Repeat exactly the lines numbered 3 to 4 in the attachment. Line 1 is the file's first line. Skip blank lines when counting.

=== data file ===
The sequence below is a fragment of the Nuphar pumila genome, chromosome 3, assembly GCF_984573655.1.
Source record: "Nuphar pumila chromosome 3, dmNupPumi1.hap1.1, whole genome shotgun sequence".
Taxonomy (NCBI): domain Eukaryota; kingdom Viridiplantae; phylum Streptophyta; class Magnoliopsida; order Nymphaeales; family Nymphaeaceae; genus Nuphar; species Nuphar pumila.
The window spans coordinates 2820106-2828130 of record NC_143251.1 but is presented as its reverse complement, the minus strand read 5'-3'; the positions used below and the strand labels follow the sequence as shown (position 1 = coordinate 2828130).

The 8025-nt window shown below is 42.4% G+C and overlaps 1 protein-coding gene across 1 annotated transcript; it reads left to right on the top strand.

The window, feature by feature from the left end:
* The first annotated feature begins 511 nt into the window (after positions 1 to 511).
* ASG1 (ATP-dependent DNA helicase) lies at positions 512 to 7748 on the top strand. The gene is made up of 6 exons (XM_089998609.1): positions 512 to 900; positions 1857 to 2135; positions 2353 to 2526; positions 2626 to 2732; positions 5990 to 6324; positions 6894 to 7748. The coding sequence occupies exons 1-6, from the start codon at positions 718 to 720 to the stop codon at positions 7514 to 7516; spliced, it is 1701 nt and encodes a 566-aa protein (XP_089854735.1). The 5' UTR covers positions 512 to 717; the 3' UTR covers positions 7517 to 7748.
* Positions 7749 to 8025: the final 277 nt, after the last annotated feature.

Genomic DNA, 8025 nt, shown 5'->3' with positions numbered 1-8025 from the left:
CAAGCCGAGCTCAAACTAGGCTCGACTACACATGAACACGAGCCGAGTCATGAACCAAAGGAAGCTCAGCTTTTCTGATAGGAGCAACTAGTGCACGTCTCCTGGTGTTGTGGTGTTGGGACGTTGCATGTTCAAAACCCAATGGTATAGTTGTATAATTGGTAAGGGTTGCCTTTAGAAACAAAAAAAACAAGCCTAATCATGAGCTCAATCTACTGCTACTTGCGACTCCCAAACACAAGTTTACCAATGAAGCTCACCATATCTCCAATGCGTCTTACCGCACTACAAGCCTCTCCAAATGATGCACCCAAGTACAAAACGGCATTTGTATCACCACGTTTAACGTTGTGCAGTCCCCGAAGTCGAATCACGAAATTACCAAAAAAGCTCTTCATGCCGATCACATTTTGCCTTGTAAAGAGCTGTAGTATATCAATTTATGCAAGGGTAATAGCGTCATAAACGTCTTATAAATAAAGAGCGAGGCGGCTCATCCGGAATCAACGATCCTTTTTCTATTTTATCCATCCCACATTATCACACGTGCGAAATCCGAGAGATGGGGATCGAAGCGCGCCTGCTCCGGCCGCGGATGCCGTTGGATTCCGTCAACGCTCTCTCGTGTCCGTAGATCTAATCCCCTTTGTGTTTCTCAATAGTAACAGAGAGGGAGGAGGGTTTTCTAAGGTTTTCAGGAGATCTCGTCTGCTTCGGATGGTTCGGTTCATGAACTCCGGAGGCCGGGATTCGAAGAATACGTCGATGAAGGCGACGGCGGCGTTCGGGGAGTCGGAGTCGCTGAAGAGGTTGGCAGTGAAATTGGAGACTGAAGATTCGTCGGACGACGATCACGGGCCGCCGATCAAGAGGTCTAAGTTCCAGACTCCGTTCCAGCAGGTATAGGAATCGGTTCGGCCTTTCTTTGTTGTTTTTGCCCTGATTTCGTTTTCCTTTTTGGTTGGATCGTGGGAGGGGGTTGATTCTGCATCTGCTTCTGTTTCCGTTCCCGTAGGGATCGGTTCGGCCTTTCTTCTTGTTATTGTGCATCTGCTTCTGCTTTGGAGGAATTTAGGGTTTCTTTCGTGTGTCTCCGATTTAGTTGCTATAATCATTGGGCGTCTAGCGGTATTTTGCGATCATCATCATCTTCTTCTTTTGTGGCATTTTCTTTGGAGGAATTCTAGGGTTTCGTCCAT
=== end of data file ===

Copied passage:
Taxonomy (NCBI): domain Eukaryota; kingdom Viridiplantae; phylum Streptophyta; class Magnoliopsida; order Nymphaeales; family Nymphaeaceae; genus Nuphar; species Nuphar pumila.
The window spans coordinates 2820106-2828130 of record NC_143251.1 but is presented as its reverse complement, the minus strand read 5'-3'; the positions used below and the strand labels follow the sequence as shown (position 1 = coordinate 2828130).